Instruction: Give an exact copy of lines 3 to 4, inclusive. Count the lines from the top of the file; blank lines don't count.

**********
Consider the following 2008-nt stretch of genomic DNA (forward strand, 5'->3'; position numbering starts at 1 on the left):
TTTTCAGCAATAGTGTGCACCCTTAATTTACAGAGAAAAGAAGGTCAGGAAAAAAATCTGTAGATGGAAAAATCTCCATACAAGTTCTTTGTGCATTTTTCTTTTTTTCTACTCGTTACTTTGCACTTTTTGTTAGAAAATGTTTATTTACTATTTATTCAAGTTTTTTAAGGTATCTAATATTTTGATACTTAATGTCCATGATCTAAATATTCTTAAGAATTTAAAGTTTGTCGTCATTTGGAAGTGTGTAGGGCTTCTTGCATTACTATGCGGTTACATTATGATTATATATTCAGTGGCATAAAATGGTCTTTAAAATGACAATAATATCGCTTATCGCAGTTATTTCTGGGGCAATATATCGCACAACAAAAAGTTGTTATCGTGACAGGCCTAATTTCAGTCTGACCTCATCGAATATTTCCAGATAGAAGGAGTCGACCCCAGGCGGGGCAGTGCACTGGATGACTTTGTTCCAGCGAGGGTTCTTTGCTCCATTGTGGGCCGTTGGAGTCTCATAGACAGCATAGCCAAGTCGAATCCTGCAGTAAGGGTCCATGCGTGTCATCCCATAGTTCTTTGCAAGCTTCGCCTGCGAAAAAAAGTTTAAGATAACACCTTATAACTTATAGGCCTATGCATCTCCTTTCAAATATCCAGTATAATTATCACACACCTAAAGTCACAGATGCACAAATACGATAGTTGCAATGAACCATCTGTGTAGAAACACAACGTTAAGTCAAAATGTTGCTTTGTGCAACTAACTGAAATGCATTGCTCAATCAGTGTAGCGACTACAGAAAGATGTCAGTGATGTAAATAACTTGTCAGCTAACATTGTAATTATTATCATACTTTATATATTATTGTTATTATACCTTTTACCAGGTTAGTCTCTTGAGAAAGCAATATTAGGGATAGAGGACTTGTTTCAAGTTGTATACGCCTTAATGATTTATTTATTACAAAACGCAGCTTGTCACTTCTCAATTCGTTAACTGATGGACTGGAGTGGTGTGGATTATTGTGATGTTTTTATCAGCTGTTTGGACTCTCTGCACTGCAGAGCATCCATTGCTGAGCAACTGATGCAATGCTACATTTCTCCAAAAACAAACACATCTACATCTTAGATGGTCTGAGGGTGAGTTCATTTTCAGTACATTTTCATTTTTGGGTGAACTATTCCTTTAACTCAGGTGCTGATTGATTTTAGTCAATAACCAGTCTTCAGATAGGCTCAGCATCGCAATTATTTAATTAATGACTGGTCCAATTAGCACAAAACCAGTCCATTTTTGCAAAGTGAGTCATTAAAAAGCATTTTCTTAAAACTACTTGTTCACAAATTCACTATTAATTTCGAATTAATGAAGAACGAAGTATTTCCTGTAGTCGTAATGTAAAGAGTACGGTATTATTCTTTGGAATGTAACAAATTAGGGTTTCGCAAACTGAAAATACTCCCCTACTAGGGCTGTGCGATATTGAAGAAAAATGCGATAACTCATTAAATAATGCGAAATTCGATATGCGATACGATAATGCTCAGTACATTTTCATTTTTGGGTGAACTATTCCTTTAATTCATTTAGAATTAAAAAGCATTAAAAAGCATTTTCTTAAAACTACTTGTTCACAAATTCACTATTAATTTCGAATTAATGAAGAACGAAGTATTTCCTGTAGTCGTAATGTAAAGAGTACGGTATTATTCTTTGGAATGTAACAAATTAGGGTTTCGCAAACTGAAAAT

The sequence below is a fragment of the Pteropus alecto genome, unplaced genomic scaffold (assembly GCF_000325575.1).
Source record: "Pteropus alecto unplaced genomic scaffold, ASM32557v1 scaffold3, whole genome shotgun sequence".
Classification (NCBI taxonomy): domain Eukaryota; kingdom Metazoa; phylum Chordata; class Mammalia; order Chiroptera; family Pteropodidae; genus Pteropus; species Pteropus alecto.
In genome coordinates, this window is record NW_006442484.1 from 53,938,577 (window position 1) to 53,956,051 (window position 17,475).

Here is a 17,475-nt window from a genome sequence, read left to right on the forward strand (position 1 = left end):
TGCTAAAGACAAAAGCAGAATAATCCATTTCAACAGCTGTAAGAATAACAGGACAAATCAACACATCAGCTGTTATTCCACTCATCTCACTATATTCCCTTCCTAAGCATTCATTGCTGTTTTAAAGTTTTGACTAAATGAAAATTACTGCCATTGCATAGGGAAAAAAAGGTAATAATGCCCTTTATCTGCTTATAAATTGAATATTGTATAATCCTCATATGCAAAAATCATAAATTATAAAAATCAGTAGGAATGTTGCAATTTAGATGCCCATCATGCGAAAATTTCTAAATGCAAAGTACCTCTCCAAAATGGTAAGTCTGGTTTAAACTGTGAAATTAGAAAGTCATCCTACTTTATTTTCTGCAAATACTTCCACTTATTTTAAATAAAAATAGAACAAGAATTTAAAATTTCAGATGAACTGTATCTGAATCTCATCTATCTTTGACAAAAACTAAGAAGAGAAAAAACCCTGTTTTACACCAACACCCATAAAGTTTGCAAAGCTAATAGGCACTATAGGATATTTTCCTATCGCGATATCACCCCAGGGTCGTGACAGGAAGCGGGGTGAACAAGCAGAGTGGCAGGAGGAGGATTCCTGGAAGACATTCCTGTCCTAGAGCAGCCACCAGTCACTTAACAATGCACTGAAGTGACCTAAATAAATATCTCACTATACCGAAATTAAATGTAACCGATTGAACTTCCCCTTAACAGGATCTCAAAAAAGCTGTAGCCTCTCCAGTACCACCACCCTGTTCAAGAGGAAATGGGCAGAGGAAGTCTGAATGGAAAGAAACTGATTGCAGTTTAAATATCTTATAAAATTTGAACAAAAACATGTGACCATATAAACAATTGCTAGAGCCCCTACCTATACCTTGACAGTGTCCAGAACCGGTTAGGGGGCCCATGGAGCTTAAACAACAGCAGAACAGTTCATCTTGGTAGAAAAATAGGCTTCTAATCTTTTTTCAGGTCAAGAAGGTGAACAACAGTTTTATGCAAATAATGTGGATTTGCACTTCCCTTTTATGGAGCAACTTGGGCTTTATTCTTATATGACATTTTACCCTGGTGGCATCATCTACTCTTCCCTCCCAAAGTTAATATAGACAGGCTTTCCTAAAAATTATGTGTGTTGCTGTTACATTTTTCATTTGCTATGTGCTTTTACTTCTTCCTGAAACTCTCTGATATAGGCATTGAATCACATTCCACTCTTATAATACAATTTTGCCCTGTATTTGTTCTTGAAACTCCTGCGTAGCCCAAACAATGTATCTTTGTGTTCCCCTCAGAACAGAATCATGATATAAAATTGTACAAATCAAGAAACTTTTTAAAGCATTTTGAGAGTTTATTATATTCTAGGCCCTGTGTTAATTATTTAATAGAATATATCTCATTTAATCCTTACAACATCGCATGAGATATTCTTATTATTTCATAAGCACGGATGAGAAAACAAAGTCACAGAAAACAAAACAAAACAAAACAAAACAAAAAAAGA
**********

The sequence below is a fragment of the Pteropus alecto genome, unplaced genomic scaffold (assembly GCF_000325575.1).
Source record: "Pteropus alecto unplaced genomic scaffold, ASM32557v1 scaffold3, whole genome shotgun sequence".